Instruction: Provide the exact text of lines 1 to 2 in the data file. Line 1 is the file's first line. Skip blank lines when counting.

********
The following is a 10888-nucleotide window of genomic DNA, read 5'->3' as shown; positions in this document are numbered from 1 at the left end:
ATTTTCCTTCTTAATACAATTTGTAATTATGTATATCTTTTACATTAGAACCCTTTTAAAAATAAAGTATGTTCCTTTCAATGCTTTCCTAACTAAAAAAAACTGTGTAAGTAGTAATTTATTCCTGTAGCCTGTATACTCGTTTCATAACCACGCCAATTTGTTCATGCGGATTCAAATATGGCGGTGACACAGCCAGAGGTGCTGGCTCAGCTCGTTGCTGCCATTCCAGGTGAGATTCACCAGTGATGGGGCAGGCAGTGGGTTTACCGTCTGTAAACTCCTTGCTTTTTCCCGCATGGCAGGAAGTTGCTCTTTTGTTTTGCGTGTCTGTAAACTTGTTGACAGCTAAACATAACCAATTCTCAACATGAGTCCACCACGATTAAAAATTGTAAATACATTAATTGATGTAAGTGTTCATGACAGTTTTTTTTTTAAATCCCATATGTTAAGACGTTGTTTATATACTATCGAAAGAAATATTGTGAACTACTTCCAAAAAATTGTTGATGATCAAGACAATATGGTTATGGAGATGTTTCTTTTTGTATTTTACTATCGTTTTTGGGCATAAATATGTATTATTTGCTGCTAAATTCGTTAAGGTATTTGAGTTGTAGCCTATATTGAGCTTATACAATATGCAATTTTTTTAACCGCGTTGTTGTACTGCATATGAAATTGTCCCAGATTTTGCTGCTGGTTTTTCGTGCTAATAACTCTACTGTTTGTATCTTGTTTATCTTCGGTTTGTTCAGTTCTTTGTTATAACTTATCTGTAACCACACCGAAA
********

The following is a 10888-nucleotide window of genomic DNA, read 5'->3' as shown; positions in this document are numbered from 1 at the left end:
ATTTTCCTTCTTAATACAATTTGTAATTATGTATATCTTTTACATTAGAACCCTTTTAAAAATAAAGTATGTTCCTTTCAATGCTTTCCTAACTAAAAAAAACTGTGTAAGTAGTAATTTATTCCTGTAGCCTGTATACTCGTTTCATAACCACGCCAATTTGTTCATGCGGATTCAAATATGGCGGTGACACAGCCAGAGGTGCTGGCTCAGCTCGTTGCTGCCATTCCAGGTGAGATTCACCAGTGATGGGGCAGGCAGTGGGTTTACCGTCTGTAAACTCCTTGCTTTTTCCCGCATGGCAGGAAGTTGCTCTTTTGTTTTGCGTGTCTGTAAACTTGTTGACAGCTAAACATAACCAATTCTCAACATGAGTCCACCACGATTAAAAATTGTAAATACATTAATTGATGTAAGTGTTCATGACAGTTTTTTTTTTAAATCCCATATGTTAAGACGTTGTTTATATACTATCGAAAGAAATATTGTGAACTACTTCCAAAAAATTGTTGATGATCAAGACAATATGGTTATGGAGATGTTTCTTTTTGTATTTTACTATCGTTTTTGGGCATAAATATGTATTATTTGCTGCTAAATTCGTTAAGGTATTTGAGTTGTAGCCTATATTGAGCTTATACAATATGCAATTTTTTTAACCGCGTTGTTGTACTGCATATGAAATTGTCCCAGATTTTGCTGCTGGTTTTTCGTGCTAATAACTCTACTGTTTGTATCTTGTTTATCTTCGGTTTGTTCAGTTCTTTGTTATAACTTATCTGTAACCACACCGAAA